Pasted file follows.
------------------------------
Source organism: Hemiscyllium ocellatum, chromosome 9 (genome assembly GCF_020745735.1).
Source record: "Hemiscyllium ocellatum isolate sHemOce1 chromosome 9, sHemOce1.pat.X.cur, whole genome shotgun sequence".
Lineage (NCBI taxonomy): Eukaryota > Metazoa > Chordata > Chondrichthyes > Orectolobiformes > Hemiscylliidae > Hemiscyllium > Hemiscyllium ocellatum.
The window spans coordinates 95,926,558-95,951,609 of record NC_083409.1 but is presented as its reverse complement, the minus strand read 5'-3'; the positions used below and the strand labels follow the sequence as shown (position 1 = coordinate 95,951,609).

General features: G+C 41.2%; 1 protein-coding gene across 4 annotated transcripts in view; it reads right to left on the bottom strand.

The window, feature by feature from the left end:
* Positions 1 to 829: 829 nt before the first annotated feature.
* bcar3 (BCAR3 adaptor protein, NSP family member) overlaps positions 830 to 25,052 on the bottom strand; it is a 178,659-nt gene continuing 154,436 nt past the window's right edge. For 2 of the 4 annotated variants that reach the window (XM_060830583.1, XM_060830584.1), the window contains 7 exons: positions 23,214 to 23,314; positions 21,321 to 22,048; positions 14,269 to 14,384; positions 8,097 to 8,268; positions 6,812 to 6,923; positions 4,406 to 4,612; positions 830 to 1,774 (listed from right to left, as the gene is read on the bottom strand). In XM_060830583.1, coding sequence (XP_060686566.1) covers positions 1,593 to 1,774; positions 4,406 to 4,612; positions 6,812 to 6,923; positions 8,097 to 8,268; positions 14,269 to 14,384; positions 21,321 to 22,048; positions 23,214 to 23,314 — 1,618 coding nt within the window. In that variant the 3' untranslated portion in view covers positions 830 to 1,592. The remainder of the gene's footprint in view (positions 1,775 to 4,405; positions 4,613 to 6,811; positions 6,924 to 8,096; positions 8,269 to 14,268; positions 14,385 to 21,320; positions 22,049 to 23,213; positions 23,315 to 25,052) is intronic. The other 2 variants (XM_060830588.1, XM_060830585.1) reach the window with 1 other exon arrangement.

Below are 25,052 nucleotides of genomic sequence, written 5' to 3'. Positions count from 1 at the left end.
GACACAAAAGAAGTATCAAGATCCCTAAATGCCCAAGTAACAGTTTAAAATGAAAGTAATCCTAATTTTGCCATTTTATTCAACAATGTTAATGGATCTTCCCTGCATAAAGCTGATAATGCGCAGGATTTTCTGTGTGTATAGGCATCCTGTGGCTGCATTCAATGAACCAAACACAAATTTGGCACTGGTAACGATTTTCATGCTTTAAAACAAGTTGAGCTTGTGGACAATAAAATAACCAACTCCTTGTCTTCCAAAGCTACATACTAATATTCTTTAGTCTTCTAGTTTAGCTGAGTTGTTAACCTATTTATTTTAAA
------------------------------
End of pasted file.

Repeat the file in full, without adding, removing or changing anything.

Source organism: Hemiscyllium ocellatum, chromosome 9 (genome assembly GCF_020745735.1).
Source record: "Hemiscyllium ocellatum isolate sHemOce1 chromosome 9, sHemOce1.pat.X.cur, whole genome shotgun sequence".
Lineage (NCBI taxonomy): Eukaryota > Metazoa > Chordata > Chondrichthyes > Orectolobiformes > Hemiscylliidae > Hemiscyllium > Hemiscyllium ocellatum.
The window spans coordinates 95,926,558-95,951,609 of record NC_083409.1 but is presented as its reverse complement, the minus strand read 5'-3'; the positions used below and the strand labels follow the sequence as shown (position 1 = coordinate 95,951,609).

General features: G+C 41.2%; 1 protein-coding gene across 4 annotated transcripts in view; it reads right to left on the bottom strand.

The window, feature by feature from the left end:
* Positions 1 to 829: 829 nt before the first annotated feature.
* bcar3 (BCAR3 adaptor protein, NSP family member) overlaps positions 830 to 25,052 on the bottom strand; it is a 178,659-nt gene continuing 154,436 nt past the window's right edge. For 2 of the 4 annotated variants that reach the window (XM_060830583.1, XM_060830584.1), the window contains 7 exons: positions 23,214 to 23,314; positions 21,321 to 22,048; positions 14,269 to 14,384; positions 8,097 to 8,268; positions 6,812 to 6,923; positions 4,406 to 4,612; positions 830 to 1,774 (listed from right to left, as the gene is read on the bottom strand). In XM_060830583.1, coding sequence (XP_060686566.1) covers positions 1,593 to 1,774; positions 4,406 to 4,612; positions 6,812 to 6,923; positions 8,097 to 8,268; positions 14,269 to 14,384; positions 21,321 to 22,048; positions 23,214 to 23,314 — 1,618 coding nt within the window. In that variant the 3' untranslated portion in view covers positions 830 to 1,592. The remainder of the gene's footprint in view (positions 1,775 to 4,405; positions 4,613 to 6,811; positions 6,924 to 8,096; positions 8,269 to 14,268; positions 14,385 to 21,320; positions 22,049 to 23,213; positions 23,315 to 25,052) is intronic. The other 2 variants (XM_060830588.1, XM_060830585.1) reach the window with 1 other exon arrangement.

Below are 25,052 nucleotides of genomic sequence, written 5' to 3'. Positions count from 1 at the left end.
GACACAAAAGAAGTATCAAGATCCCTAAATGCCCAAGTAACAGTTTAAAATGAAAGTAATCCTAATTTTGCCATTTTATTCAACAATGTTAATGGATCTTCCCTGCATAAAGCTGATAATGCGCAGGATTTTCTGTGTGTATAGGCATCCTGTGGCTGCATTCAATGAACCAAACACAAATTTGGCACTGGTAACGATTTTCATGCTTTAAAACAAGTTGAGCTTGTGGACAATAAAATAACCAACTCCTTGTCTTCCAAAGCTACATACTAATATTCTTTAGTCTTCTAGTTTAGCTGAGTTGTTAACCTATTTATTTTAAA